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Palestine preparations for their opening match of second round World Cup qualifying in Asia have been severely hit by the ongoing Israel-Gaza conflict, an official said.
Palestine take on Lebanon in Sharjah with the players' thoughts understandably elsewhere as they anxiously wait for news of loved ones back home.
Some members of the squad were forced to move to neighbouring Jordan to maintain basic fitness before moving to Sharjah to begin preparations for the Group I match five days ago.
“Everything changed after October 7 with the start of the conflict in Gaza,” Ahmed Rajoub, the Palestine Football Association media manager said at a pre-match conference.
“All sporting activities stopped completely in Palestine, and the football team was forced to move to Jordan to maintain the minimum level of fitness of its players before the start of the qualifiers.
“The first real training for the national team, which brought together a mix of local players and professionals plying their trade in international leagues, took place on Monday in Sharjah four days ago.
“We had some training sessions in Jordan and that was limited to local players supported by members of the Olympic team, and in the absence of Gazan players, this was not enough to prepare for an ideal match in the qualifiers.”
Rajoub said morale within the camp has been severely affected by the suffering of their families and loved ones in Gaza.
As Israel intensifies its ground assault on the tiny enclave and with telecommunications cut, Rajoub said players' minds were focused on keeping up with events back home.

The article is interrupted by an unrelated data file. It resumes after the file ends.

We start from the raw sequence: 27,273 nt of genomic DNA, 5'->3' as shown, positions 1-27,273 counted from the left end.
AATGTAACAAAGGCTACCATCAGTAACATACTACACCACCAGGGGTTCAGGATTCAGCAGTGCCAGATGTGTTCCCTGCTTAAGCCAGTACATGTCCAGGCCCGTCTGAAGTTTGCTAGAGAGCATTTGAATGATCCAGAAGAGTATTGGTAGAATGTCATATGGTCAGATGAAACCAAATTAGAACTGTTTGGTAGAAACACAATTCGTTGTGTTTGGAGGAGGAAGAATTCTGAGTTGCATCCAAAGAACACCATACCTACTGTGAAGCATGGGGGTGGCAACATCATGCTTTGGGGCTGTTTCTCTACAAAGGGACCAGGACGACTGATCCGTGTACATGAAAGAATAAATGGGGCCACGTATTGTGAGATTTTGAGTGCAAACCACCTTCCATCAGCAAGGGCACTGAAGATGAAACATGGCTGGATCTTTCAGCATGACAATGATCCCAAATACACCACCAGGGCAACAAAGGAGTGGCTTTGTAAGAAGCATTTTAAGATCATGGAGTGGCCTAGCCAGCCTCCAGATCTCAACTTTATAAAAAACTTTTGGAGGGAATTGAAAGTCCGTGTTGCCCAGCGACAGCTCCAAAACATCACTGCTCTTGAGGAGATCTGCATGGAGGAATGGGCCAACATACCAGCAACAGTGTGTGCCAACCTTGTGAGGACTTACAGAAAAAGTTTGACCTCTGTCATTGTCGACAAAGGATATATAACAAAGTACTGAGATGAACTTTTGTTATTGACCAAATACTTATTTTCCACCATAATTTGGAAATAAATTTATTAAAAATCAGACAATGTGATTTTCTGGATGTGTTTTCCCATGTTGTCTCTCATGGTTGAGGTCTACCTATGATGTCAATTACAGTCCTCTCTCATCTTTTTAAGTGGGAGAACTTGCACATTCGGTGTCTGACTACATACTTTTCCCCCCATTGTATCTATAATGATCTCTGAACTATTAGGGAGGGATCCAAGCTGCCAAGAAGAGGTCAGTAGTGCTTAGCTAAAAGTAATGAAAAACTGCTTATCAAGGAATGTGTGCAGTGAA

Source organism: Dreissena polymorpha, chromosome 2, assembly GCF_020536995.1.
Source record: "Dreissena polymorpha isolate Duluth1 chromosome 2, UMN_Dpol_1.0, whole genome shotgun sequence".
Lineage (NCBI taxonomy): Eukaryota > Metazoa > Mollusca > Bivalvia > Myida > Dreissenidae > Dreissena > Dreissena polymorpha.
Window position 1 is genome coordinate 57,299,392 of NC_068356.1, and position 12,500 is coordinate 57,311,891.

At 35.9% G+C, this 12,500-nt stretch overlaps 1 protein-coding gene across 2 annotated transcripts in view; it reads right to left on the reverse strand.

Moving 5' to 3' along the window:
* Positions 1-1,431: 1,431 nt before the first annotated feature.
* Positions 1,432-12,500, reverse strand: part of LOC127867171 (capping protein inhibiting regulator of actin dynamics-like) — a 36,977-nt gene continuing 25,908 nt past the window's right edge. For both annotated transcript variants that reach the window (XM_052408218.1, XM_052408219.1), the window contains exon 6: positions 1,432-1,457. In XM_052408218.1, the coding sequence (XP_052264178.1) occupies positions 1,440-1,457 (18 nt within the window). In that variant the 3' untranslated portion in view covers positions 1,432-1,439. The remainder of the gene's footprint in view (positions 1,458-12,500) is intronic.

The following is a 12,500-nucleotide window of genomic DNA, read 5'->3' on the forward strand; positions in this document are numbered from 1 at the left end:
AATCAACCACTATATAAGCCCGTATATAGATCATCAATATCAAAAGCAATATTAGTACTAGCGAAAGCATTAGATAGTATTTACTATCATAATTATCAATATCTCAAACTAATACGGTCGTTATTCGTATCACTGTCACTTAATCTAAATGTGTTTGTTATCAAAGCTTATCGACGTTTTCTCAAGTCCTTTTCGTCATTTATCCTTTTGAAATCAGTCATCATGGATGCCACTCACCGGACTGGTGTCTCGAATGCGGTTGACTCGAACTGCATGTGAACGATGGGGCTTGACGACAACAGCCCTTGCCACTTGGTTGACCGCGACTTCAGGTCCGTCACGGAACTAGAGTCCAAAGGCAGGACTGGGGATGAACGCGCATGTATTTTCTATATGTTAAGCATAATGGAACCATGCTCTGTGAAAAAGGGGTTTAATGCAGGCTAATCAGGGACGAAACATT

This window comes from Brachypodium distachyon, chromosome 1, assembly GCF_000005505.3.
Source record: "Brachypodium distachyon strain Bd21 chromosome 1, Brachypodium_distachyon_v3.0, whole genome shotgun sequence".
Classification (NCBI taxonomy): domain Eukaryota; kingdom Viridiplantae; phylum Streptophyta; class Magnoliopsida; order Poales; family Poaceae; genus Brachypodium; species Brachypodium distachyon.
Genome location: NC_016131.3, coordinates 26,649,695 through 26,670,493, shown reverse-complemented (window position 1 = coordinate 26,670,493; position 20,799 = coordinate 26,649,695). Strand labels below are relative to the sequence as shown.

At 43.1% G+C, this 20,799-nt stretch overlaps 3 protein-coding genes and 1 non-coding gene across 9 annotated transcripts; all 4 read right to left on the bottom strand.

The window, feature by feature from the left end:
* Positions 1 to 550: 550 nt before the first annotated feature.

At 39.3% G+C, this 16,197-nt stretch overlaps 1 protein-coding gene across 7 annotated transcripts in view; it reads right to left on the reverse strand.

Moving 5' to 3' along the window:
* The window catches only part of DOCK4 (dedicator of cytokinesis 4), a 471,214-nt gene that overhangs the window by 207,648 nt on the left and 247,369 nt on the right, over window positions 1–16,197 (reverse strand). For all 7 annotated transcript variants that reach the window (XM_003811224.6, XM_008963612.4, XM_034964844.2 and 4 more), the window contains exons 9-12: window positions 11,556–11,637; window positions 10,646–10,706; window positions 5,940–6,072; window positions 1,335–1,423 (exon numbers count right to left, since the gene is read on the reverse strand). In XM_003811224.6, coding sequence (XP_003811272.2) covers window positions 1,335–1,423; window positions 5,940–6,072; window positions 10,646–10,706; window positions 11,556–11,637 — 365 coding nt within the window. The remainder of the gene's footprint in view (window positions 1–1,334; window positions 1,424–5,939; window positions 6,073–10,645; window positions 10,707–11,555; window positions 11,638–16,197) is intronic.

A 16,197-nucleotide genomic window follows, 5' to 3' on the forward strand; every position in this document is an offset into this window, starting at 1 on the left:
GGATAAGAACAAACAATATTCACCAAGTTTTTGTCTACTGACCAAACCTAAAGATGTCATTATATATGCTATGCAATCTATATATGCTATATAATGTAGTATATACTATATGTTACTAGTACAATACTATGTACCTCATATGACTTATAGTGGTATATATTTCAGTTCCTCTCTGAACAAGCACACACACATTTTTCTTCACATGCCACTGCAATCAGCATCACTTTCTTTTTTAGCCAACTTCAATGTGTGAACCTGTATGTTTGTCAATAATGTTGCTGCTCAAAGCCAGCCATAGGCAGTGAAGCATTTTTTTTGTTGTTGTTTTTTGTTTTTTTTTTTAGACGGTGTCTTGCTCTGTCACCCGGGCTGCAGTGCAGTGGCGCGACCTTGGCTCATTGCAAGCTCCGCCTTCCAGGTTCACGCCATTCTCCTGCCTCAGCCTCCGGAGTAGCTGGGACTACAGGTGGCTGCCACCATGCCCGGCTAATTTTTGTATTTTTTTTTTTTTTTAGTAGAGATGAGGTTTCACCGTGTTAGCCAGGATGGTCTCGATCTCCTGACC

“We just can’t get the players focused on the game when people are killed and injured every day since the conflict started,” he said.
“The players don’t talk about football, but about the war, and when they are in the room or the bus, they rush to follow the current events via their mobile phones to check on their families, relatives, and friends.
“But we want to say, despite all these issues and this difficult period, the players definitely want to win, no matter how hard it may be.”
More than 11,000 people, including about 4,600 children, have been killed in Israel's relentless bombardment of Gaza and the subsequent ground offensive, in which Israeli troops and tanks rolled through the heart of Gaza city.
More than 1,200 people in Israel were reported dead, most of them in the Hamas attack on October 7, and about 240 hostages were taken from Israel into Gaza by Hamas militants.
Lebanon begin their campaign under Nikola Jurcevic, who replaced Aleksandar Ilic in October, and the coach said he expects an emotional game.
“This is a tough game with emotions set to run high in both camps, but we still need to go out there and play,” he said.
“We have to deal with injuries, but we’ll not make that an excuse not to win. This game is very important for us to keep our hopes alive in a group that also include Australia and Bangladesh.”